Best backyard trees: 10 choices for yards big or small

Best backyard trees

When selecting the best backyard trees, it is important to choose trees that provide an elegant shape and attractive leaves with, if possible, beautiful flowers or fruits or fall foliage. Your trees are going to be part of your life every day, for many years, so it is important to choose the right variety and plant it in the right place.

Large trees that will soon tower over your house are best avoided, but some varieties develop a tree-like form and still remain quite small. Trees with aggressive roots, such as willows and poplars, are best avoided while some trees have spines or thorns which can give young and tender fingers a nasty surprise.

Varieties with upright growth are generally preferable to trees with more spreading growth, especially if you like to enjoy a lawn, as lawns are difficult to keep looking good in overhead shade from trees, especially evergreen trees. On the other hand, trees that cast cool shade in summer are also valuable if you enjoy relaxing and entertaining outside. 

Take your pick from our favorite options. 

By Graham Rice

(Fabiano Lacerda Dossanto/Getty Images)
1. Maple (Acer palmatum)

Hardiness: USDA 5-8 (UK H6) 

Height: 3-10ft (1-3m)

Spread: 3-10ft (1-3m)

Best for: summer and fall foliage color 

As one of the best trees for small gardens, this small, rather spreading, deciduous tree is ideal for foliage color in less-than-large backyards. Its leaves are sharply divided into five or seven points, or, in some varieties, repeatedly split into slender lacy segments. In spring and summer the foliage is green, purplish red or yellow then the fiery fall foliage color can be spectacular.

There are many different varieties maturing to a range of heights, but look for ‘Bloodgood’, with crimson leaves in spring and summer followed by fiery red fall color, and also ‘Sango-kaku’, with coral bark and green leaves turning canary yellow.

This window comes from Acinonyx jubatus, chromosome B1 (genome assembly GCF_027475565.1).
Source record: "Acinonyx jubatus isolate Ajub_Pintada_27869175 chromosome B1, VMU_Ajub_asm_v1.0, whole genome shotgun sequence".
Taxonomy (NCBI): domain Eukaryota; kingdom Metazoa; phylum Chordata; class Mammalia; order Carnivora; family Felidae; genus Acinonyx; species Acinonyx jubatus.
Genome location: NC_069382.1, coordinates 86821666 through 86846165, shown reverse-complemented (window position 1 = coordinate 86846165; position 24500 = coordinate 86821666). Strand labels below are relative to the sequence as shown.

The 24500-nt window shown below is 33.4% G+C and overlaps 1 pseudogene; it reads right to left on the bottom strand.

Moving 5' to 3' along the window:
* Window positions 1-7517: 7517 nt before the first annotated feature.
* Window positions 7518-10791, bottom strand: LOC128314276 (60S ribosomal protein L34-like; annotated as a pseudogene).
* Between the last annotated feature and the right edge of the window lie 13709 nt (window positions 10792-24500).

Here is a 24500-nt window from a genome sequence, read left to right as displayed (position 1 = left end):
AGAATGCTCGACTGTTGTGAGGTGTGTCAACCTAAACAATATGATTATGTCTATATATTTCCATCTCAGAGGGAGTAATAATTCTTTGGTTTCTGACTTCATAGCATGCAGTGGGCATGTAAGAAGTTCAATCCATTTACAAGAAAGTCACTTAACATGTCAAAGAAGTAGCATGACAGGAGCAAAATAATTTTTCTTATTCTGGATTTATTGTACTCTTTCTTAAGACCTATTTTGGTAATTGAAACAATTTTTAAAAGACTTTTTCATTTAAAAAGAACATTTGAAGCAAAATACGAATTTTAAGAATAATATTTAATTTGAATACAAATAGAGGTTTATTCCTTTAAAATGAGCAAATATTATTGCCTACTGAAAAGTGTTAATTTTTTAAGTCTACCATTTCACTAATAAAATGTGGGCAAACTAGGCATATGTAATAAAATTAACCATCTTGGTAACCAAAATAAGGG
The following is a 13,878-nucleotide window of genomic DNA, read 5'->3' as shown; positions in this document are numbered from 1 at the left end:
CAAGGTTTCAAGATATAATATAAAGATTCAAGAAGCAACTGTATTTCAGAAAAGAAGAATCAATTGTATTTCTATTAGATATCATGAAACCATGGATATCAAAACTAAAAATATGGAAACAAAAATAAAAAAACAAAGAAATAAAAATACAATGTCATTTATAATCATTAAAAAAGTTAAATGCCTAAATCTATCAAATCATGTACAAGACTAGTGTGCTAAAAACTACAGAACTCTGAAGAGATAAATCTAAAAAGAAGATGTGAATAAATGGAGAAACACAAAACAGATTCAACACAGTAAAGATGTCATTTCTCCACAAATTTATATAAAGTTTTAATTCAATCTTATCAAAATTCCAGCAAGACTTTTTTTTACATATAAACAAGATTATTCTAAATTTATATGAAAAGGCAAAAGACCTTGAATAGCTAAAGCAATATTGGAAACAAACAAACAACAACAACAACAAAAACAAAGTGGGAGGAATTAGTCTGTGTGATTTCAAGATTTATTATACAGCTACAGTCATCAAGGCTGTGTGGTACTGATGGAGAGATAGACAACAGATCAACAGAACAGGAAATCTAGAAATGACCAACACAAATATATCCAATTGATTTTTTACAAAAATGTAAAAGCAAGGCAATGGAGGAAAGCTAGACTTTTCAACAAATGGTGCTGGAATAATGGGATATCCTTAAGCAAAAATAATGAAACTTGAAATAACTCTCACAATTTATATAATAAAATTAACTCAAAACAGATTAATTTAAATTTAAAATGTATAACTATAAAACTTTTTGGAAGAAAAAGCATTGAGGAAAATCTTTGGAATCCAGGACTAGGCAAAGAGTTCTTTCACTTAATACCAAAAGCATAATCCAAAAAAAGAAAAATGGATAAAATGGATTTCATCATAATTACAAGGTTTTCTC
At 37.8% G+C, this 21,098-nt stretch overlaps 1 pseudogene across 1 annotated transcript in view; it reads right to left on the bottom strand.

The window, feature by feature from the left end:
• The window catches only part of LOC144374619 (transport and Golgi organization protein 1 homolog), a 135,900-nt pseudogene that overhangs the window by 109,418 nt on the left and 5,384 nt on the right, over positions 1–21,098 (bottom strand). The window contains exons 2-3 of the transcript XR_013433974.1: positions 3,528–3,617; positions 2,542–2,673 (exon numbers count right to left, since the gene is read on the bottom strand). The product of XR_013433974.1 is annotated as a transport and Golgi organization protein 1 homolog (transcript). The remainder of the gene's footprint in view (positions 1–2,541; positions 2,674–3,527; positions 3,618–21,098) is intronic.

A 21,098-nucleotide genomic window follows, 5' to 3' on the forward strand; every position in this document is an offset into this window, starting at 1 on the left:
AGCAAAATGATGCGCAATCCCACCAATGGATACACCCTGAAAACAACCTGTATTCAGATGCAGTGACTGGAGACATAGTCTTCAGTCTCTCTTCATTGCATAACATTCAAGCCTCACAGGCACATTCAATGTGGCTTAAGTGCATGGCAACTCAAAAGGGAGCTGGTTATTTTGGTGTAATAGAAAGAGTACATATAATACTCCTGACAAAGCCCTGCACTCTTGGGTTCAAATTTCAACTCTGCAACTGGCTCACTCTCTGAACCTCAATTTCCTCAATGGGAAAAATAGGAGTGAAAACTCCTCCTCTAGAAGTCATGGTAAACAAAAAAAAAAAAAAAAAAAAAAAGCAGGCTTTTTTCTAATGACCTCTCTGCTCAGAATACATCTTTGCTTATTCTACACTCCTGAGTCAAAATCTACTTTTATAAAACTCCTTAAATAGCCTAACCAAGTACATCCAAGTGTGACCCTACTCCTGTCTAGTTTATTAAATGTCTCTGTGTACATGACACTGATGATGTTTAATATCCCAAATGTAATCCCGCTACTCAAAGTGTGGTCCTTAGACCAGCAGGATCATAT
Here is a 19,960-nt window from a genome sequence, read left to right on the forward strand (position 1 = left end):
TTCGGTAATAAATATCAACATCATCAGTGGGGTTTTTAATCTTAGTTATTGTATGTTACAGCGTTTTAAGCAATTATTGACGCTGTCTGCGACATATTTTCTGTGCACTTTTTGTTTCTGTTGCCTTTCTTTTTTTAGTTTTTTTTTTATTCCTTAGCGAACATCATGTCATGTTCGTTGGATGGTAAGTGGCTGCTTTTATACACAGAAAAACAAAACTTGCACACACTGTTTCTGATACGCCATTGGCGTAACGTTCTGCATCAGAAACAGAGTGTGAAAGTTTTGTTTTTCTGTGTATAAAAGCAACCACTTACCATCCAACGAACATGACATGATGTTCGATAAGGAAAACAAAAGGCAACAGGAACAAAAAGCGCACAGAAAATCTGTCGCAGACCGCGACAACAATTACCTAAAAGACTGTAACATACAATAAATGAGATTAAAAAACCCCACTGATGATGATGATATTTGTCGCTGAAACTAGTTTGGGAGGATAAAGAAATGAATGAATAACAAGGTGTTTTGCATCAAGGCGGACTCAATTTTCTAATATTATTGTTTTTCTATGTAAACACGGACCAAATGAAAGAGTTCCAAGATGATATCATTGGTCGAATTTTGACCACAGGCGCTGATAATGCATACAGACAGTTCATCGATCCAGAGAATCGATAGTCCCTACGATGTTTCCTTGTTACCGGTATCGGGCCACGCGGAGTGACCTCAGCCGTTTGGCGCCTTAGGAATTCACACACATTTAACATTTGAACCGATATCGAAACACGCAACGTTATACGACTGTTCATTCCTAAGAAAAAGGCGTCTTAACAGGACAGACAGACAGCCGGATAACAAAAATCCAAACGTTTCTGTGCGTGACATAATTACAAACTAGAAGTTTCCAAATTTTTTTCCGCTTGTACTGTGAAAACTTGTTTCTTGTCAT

Best in lime-free soil that is consistently moist but never waterlogged, and in a site that is not exposed to chilly winds. 

(Blickwinkel/Alamy Stock Photo)
2. Birch (Betula)

Hardiness: USDA 2-8 (UK H7) 

Height: 30+ft (10+m)

Spread: 10+ft (3+m)

Best for: casting dappled shade

Birches are invaluable backyard trees. They make elegant specimens, even in winter when their deciduous leaves have fallen and, before they drop, the leaves turn bright yellow. 

The bark is often a bright white in color or pinkish or even orange and may peel away prettily. There are also yellow catkins in spring. Birches cast light shade so many plants can be grown beneath them.

Happy on most soils except chalk, the American native river birch, Betula nigra, is the one to grow in damp conditions, look for the variety Heritage (‘Cully’). In drier gardens look for one of the many varieties of Betula pendula, especially the weeping ‘Tristis’.

(Paul Wood/Alamy Stock Photo)
3. Eastern Redbud (Cercis canadensis)

Hardiness: USDA 4-9 (UK H5) 

Height: 20-30ft (6-9m)

Spread: 25-35ft (8-12m)

Best for: a native deciduous tree 

A small, multi-stemmed, native deciduous tree maturing into a rounded specimen, the eastern redbud is unusual in developing its colorful, pink pea-like flowers on the trunk and on large branches as well as at the shoot tips. 

The bright buds stud the branches for weeks before opening and in fall the flowers mature to flat pods. The leaves are heart-shaped, and slightly bluish green in color turning yellowish in fall.